The future will be written by what we do here on earth *and* how well we adapt to and are prepared for changes to the Sun that will affect life and death on this planet.
The links and discussion forums that are listed below are meant to keep you informed and communicating regarding this subject.
Ask us to post links to Sun pages that you know of.
Links to resources regarding how the Sun effects our global circumstances...
It's all in the star.
Solar Effects [participatory/news] posts here.
NOAA National Oceanic and Atmospheric Administration - Source: NASA
Space Environment Center
Providing space weather alerts and warnings to the nation and the world for disturbances that can affect people and equipment working in space and on Earth... [visit]
Latest Space Weather [visit]
Geomagnetic Data [visit]
Solar Images [visit]
NOAA Space Weather Scales - Source: NASA
Calculating the effects of solar weather on Earth/near Earth sysytems. Includes Geomagnetic Storms, Solar Radiation Storms and Radio Blackouts
The NOAA Space Weather Scales were introduced in November 1999 as a way to communicate to the general public the current and
future space weather conditions and their possible effects on people and systems. Many of the SEC products describe the space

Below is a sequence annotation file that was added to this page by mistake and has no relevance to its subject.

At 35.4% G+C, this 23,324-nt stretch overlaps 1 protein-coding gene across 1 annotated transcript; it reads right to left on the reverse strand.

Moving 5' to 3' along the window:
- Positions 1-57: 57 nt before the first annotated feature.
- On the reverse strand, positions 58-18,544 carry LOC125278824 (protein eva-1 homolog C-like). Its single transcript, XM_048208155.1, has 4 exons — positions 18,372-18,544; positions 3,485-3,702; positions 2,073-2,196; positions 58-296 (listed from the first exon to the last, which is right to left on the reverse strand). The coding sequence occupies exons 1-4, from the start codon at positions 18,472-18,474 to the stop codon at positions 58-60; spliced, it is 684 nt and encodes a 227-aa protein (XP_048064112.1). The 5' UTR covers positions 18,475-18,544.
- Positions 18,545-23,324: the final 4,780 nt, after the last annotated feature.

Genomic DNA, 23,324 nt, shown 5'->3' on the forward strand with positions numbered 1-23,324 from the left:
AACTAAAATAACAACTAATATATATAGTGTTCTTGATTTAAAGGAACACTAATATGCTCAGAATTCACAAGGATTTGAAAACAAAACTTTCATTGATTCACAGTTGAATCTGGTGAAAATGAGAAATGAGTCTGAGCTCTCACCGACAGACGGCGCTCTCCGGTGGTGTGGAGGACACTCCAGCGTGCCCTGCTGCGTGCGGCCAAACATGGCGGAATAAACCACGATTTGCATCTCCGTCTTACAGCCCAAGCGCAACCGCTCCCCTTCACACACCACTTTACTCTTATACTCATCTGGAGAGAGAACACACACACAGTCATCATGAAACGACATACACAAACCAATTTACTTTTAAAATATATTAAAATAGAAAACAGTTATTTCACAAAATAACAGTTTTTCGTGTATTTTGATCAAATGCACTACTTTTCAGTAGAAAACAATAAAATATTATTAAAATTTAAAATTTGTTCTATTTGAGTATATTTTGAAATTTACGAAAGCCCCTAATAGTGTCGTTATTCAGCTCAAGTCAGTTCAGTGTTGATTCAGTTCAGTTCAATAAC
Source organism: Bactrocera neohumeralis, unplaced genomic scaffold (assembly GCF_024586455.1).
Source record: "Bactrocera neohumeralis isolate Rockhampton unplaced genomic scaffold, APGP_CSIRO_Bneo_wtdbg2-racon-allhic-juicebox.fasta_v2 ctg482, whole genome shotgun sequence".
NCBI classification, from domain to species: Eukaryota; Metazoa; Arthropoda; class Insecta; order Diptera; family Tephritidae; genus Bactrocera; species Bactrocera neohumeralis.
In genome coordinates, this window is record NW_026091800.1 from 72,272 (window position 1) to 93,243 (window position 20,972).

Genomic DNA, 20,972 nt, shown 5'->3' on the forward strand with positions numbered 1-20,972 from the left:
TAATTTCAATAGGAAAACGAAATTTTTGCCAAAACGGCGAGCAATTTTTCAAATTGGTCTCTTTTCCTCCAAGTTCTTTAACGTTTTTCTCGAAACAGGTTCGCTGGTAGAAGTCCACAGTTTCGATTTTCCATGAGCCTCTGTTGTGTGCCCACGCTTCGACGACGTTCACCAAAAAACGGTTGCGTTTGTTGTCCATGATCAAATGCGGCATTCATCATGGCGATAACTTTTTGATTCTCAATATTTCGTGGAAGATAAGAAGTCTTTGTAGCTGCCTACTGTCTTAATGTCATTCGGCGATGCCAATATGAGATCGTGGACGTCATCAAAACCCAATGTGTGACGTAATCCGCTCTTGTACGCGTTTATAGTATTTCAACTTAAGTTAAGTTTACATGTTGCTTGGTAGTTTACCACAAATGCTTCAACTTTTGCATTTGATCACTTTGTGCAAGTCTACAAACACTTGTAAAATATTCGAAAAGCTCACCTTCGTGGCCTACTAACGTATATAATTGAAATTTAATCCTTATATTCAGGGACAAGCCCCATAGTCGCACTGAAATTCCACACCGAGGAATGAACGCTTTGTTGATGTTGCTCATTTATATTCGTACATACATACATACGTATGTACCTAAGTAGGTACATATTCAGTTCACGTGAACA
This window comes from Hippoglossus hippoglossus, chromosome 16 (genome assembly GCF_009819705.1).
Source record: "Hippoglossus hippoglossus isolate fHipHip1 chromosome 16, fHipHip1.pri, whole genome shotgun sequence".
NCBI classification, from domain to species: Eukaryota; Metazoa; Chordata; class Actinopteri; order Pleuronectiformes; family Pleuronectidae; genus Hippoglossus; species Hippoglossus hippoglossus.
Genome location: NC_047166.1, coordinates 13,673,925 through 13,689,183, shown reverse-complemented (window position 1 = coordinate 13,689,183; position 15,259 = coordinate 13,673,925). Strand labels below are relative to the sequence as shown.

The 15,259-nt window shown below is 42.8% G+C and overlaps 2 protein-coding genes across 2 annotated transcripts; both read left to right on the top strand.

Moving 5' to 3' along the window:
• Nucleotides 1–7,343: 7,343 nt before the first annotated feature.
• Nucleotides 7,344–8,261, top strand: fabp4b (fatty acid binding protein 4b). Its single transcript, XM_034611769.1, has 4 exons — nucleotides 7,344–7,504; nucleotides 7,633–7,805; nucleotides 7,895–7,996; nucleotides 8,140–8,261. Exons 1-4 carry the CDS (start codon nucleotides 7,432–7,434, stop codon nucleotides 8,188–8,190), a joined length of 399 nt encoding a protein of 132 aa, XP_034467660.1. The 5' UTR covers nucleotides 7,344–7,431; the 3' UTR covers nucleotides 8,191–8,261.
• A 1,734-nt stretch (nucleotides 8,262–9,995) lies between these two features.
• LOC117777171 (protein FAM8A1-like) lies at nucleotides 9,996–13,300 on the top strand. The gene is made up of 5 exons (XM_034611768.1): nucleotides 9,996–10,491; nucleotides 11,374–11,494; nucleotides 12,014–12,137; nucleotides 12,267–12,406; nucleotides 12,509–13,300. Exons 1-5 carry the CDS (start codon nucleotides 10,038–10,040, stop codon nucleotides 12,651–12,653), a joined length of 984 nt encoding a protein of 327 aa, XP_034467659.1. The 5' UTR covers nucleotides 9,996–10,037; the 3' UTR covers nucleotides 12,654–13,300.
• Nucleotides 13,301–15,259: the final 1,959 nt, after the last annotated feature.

environment, but few have described the effects that can be experienced as the result of environmental disturbances. These scales
then should be useful to users of our products and those who are interested in space weather effects.
The scales describe the environmental disturbances for three event types: geomagnetic storms, solar radiation storms, and radio
blackouts. The scales have numbered levels, analogous to hurricanes, tornadoes, and earthquakes that convey severity. They list
possible effects at each level. They also show how often such events happen, and give a measure of the intensity of the physical
The Solar and Heliosheric Observatory - Source: NASA
SOHO What's New
News from The Solar and Heliosheric Observatory... [visit]
Daily news of current solar activity conditions, sunspots, geomagnetic storms and more... [visit]
Sunspot Cycle Predictions
Predicting the behavior of a sunspot cycle is fairly reliable once the cycle is well underway... [visit]
Home of the Northern Lights - Source: Jan Curtis
I have received many questions concerning the best place and time of year to view the Northern Lights... [more]
Auroral Activity Observation Network
Global maps showing auroral activity... [visit]
Hourly STD DMSP/POLAR Auroral Activity Report
Use this web page to obtain current auroral activity sighting reports from around the world... [visit]
Solar Storms and You! - Source: NASA
Scientists have found that there is a possible correlation between the average ocean temperature and the solar sunspot activity. By comparing the
results from the data that has been collected since the 1800's to the present, scientists have found a possible pattern.
On March 2, 2000, NASA's Polar satellite spotted a geomagnetic storm triggered by a gust of solar wind. [read]
Remote Sensing Data and Information - Source: NASA
Ask A Space Scientist - Source: NASA
How are sun spots related to Earth's weather?